An hour ago, a suicide blast took place in a children’s park in Lahore, Pakistan. Until now 53 people have died and over 100 are injured. There was a large crowd due to Easter. Most of the casualties are children and women. Kindly keep them in your prayers.
About 69 people have been declared dead so far and over 100 have been injured.
But this one hit a little too close to home.
The park it took place in, Gulshan-e-Iqbal Park, it’s really close to my grandparents’ house and I’ve been going there since as long as I can remember, the last visit being only a few months ago. I have fond memories of that place. And now, it’s full of blood.
It’s always bustling with people and since it’s Easter Sunday, it was even more crowded than usual. Most of the dead and injured are young children and women. People have been separated, parents can’t find their children, hospitals are overflowing and it’s just…
This is too horrible. Too horrible.
All I can do is pray. Please, I request all of you to pray.
Pray for Pakistan, Pray for Iraq, Pray for Africa, Pray for Turkey, Pray for Syria. Because the lives of these people matter too. Because the world needs to wake up and realize that they do not deserve this dehumanization. Because the world needs to realize that the oppressed need to stop being categorized with their oppressors.
A group of female students has been pasting sanitary towels on the walls of a Pakistani university in protest against the taboo over discussing menstruation in the country.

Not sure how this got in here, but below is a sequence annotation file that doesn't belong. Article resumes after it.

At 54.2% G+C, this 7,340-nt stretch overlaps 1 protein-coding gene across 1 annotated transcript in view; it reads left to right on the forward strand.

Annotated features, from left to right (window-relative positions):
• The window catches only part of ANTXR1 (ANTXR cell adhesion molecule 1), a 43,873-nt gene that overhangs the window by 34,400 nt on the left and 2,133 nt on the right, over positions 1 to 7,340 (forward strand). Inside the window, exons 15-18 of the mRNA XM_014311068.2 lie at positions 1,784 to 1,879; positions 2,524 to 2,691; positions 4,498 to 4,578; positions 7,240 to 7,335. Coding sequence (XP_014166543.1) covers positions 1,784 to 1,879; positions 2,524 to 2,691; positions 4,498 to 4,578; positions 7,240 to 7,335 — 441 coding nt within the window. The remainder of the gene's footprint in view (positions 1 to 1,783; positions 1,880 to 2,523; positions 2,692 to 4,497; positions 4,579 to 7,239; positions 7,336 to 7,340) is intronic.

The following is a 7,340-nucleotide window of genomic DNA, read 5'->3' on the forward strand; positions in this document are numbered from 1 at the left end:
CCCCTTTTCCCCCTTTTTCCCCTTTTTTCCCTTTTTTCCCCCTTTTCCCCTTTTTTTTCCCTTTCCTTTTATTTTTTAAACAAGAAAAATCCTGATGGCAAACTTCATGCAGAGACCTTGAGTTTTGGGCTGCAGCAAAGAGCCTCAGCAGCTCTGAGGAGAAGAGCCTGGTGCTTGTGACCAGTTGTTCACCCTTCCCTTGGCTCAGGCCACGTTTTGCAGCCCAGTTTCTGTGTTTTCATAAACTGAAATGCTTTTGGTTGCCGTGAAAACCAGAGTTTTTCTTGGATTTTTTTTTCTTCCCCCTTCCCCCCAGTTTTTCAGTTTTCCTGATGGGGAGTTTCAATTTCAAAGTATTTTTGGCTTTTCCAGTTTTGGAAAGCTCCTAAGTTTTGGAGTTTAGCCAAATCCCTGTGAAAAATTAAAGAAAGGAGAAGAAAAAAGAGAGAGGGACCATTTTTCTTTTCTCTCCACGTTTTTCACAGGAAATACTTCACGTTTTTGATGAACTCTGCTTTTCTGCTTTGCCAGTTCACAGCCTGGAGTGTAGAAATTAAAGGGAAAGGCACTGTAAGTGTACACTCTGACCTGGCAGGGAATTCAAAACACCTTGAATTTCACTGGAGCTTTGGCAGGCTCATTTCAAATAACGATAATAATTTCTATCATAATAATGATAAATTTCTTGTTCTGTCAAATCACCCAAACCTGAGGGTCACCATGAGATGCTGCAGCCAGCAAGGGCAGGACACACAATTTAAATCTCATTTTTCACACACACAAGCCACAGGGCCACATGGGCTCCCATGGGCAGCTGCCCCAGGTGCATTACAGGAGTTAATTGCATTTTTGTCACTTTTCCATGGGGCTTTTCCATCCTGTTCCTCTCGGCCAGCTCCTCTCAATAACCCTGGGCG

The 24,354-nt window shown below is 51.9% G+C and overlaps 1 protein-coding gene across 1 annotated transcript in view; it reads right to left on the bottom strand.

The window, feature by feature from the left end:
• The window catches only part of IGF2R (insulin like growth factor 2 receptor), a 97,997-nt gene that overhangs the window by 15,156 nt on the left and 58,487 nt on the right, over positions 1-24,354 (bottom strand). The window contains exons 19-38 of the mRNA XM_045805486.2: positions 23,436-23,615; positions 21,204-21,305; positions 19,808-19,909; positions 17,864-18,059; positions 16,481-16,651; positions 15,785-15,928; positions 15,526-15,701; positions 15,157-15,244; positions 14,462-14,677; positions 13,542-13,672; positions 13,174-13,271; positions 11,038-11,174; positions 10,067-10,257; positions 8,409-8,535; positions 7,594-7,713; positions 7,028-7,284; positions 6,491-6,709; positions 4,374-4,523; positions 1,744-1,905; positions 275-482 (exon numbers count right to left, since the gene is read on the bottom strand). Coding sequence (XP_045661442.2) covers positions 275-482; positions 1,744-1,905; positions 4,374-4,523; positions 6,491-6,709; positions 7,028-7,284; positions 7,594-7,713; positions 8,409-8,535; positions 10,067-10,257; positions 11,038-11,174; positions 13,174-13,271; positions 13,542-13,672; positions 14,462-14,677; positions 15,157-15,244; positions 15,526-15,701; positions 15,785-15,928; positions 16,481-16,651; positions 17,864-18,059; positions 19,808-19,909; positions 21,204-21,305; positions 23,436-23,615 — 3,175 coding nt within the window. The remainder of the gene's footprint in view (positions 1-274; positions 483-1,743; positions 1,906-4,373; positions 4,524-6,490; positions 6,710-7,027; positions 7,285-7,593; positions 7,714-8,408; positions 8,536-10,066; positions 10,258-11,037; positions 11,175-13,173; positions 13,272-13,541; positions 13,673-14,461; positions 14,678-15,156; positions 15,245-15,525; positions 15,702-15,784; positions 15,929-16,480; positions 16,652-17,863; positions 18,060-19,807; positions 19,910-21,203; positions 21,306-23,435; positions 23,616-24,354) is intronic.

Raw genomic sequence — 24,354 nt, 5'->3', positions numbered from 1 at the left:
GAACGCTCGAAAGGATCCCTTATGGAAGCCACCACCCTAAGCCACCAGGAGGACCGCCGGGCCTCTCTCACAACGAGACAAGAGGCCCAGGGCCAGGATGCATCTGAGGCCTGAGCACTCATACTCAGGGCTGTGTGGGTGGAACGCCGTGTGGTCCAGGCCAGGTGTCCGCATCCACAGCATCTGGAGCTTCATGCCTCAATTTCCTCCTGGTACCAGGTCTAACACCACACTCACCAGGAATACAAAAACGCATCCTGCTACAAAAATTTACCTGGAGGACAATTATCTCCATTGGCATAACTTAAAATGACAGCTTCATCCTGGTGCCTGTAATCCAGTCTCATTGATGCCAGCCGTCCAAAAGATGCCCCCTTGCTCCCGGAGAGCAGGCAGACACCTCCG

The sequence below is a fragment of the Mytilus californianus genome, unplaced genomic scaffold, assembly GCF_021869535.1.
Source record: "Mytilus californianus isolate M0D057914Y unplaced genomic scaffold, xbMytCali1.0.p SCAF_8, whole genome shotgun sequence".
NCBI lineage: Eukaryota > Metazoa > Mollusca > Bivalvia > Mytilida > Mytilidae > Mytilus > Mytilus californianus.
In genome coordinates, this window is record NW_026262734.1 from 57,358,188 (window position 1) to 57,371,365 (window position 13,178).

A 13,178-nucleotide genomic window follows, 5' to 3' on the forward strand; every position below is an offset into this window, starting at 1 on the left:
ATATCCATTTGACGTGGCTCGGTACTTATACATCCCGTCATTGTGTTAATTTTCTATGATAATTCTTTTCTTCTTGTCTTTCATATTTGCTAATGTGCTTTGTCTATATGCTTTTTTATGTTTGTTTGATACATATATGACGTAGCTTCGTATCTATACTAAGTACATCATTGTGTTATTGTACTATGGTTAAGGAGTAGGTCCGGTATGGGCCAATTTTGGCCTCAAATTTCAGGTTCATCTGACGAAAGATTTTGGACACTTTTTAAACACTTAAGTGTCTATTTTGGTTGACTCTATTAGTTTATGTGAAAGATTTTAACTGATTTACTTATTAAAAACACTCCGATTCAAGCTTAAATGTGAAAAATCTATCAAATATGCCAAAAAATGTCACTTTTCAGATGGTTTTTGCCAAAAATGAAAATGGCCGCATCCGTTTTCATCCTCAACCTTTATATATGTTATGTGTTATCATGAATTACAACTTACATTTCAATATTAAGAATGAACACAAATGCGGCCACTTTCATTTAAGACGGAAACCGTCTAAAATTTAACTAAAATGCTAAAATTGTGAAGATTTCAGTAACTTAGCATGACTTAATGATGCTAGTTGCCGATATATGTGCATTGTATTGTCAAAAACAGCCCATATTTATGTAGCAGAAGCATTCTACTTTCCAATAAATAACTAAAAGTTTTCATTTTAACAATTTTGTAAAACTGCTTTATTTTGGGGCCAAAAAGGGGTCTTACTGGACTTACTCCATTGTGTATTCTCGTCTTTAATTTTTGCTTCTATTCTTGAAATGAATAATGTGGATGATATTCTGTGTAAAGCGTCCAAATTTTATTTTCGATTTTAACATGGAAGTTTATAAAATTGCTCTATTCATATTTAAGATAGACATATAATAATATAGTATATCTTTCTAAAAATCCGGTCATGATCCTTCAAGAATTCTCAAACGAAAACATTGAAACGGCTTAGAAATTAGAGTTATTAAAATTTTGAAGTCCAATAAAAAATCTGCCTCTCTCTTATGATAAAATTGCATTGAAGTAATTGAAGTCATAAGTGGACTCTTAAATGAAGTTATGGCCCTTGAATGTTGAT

The six women and men [Mavera Rahim, Eman Suleman, Mehsum Basharat, Noor Fatima, Sherbaz Lehri, and Asad Sheikh], who study at Beaconhouse National University (BNU) in Lahore, wrote slogans on the towels such as “it’s something so natural” and “I’m not flawed or poorly made”.
In addition, they painted stains on their white kameezes (traditional dress shirt) and stood next to the hygiene products where they talked with male students explaining “nothing is gross, weird, or wrong”.
One of the students, Mavera Rahim, posted a picture of towels on Facebook. She explained: “The protest was against the stigma attached to menstruation and the sharmindagi [shame] with which we discuss it.
"We are made to put pads in brown paper bags when we buy them, we are made to talk about periods in hushed voices as if it’s a dirty secret, and all-in-all made to act as if it is something we should hide more so than other bodily functions, when it’s really a natural part of our biology.
"Our idea was to break this taboo around the subject in our society.”
The group said part of the inspiration for the protest was that Pakistani women contract diseases because “they are not fully informed of hygienic practices”.
Ms. Rahim told the Express Tribune newspaper that her brother and sisters are “very supportive”.
“This is not a campaign; this was merely an aesthetically based protest as a class project … Women face a lot of stigmatisation and ridicule for menstruation, something they have no control over,” she said.
“No, I’m not some shameless libertine, but I don’t think I should feel shame for this, even though I do feel very embarrassed and self-conscious about this whole experience.”
This work echoes a demonstration by students at Dehli’s Jamia Millia Islamia University in India who last year covered the establishment with sanitary towels to protest discrimination and sexual violence against women.
Eman Suleman, quoted from Scroll.in, had this response to the protest: “The response goes to show exactly why this is an important issue that needs to be addressed. Especially when girls too are disgusted by it. A friend of mine wrote ‘Internalized hatred is real, especially when you’ve been conditioned to view your healthy body functions as disgusting and unnatural’. It’s a life-long process to unlearn these behaviours, for women and men alike. I know that I’m still struggling with it. The patriarchy runs deep.”
The pads were up on the wall on April 7 and April 8.